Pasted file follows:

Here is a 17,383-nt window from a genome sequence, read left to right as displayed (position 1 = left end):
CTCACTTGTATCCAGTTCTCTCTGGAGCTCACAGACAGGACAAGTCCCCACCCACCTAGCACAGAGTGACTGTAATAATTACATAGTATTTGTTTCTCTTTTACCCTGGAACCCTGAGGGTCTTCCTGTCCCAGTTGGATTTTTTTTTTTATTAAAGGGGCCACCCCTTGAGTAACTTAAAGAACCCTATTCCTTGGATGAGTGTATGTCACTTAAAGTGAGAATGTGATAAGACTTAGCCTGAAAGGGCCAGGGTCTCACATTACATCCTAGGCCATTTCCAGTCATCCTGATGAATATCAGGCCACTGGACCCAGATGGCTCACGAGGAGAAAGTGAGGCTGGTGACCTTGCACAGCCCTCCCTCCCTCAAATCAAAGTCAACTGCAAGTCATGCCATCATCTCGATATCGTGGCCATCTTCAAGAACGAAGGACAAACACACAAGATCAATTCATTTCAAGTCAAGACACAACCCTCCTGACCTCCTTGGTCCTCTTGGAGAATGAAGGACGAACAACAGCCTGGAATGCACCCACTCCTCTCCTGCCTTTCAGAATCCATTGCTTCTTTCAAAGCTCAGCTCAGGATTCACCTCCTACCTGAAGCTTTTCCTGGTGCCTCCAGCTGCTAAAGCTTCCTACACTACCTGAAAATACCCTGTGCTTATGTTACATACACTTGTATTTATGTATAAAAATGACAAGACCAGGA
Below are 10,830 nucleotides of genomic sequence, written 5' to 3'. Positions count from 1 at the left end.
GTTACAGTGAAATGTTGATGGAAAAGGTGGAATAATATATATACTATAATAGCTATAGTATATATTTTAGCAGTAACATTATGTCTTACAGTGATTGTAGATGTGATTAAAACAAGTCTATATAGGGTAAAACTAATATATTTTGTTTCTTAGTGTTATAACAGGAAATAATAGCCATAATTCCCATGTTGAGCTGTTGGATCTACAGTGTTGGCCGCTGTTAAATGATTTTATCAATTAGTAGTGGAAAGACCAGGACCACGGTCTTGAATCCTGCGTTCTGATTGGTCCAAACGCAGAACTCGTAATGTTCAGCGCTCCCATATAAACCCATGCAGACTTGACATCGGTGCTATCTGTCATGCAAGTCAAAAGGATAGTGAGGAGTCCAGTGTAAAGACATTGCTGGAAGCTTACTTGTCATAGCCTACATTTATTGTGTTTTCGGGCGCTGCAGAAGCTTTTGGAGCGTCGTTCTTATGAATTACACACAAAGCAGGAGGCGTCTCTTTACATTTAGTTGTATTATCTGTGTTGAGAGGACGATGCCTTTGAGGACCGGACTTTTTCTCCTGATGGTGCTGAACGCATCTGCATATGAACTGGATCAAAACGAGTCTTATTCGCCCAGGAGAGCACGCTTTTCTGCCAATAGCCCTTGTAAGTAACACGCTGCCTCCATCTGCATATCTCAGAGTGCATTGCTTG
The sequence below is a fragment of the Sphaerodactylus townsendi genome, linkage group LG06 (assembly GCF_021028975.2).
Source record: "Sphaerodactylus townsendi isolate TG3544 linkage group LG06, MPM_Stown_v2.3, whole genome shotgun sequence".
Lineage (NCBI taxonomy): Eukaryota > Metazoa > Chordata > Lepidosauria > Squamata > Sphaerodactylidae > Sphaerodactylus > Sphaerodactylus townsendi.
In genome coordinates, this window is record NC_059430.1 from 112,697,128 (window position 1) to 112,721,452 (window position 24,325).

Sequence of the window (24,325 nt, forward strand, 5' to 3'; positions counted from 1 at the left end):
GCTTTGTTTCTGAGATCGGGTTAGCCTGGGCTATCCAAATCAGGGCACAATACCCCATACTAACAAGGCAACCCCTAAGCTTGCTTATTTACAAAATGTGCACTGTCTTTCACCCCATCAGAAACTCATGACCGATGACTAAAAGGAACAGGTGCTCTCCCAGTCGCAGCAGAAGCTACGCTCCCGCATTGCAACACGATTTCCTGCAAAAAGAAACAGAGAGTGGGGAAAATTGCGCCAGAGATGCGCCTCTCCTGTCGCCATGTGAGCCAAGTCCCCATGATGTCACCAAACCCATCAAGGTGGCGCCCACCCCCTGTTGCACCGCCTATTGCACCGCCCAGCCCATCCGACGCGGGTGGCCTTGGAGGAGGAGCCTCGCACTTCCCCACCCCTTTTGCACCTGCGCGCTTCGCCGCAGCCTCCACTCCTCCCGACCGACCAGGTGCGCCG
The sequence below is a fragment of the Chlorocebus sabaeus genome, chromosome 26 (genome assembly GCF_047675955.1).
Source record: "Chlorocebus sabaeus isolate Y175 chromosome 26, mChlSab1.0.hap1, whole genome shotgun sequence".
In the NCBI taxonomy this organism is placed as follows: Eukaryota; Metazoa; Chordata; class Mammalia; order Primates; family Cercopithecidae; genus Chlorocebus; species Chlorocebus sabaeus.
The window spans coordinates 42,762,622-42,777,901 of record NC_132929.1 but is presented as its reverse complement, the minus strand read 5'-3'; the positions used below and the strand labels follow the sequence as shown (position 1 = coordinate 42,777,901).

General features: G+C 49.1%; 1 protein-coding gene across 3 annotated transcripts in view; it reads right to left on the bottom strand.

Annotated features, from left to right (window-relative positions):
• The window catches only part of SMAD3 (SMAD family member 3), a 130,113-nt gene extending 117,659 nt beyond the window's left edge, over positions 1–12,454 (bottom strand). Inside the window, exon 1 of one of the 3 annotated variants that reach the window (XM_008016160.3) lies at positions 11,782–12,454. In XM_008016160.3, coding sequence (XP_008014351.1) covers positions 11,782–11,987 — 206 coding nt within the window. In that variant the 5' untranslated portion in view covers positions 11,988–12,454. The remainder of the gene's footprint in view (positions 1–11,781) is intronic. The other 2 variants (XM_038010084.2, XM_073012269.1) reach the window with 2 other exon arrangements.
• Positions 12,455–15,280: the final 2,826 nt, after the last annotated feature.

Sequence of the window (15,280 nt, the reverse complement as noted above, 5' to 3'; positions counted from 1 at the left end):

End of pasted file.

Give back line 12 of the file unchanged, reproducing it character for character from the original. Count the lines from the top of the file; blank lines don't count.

Source record: "Chlorocebus sabaeus isolate Y175 chromosome 26, mChlSab1.0.hap1, whole genome shotgun sequence".